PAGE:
Q&As

What power does a highway authority have to dispose of obstructions removed under s 149 Highways Act 1980 if not collected by the owner and what happens to proceeds of sale?

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Produced in partnership with Patrick O’Connell
Published on LexisPSL on 30/03/2017

The following Local Government Q&A produced in partnership with Patrick O’Connell provides comprehensive and up to date legal information covering:

  • What power does a highway authority have to dispose of obstructions removed under s 149 Highways Act 1980 if not collected by the owner and what happens to proceeds of sale?
  • Items which constitute a nuisance
  • Items which constitute a danger

What power does a highway authority have to dispose of obstructions removed under s 149 Highways Act 1980 if not collected by the owner and what happens to proceeds of sale?

Items which constitute a nuisance

If an item is left on a highway constitutes a nuisance, the highway authority may issue a notice requiring the person who left the item to remove it. If the person does not comply with the notice the highway authority may ask a magistrates’ court for an order to remove and dispose of the item.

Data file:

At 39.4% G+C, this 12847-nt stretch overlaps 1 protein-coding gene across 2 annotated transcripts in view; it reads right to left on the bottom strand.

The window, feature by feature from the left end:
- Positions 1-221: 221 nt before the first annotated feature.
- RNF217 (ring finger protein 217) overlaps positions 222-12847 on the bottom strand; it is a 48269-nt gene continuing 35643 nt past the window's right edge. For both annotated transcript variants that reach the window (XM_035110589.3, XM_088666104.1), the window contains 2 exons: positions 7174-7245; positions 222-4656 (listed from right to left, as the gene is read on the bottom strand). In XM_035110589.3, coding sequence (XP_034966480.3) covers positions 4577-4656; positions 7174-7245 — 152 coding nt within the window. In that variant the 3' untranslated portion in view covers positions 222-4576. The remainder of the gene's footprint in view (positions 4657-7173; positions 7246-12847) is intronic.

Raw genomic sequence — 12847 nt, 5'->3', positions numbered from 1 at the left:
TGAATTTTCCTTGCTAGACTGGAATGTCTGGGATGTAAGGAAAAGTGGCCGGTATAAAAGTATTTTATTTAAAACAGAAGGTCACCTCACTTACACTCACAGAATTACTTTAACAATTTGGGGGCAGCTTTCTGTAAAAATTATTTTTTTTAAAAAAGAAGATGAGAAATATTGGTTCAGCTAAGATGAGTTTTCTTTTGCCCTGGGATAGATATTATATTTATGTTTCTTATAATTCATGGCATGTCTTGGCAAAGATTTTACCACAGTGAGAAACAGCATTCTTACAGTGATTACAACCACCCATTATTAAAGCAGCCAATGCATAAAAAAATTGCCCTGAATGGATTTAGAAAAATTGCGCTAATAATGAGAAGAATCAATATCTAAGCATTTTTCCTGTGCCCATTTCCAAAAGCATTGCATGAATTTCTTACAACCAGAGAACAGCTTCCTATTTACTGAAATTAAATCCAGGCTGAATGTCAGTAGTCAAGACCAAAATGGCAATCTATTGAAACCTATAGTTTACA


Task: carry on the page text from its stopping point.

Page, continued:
Pursuant to section 149(4) of the Highways Act 1980 (HiA 1980), on receipt of a request from the highway authority a magistrates’ court may make an order for the nuisance item to be removed and disposed of. The magistrates’ court may also order that the highway authority use any proceeds of the disposal remaining after the expenses of the removal and disposal have been met to pay for the maintenance of the highways for which it is responsible.

Under HiA 1980, s 149(5), if the disposal of the dangerous item does not cover the expenses of removing it, the highway authority may recover the expenses, or balance of the expenses, from the person who left the item on the

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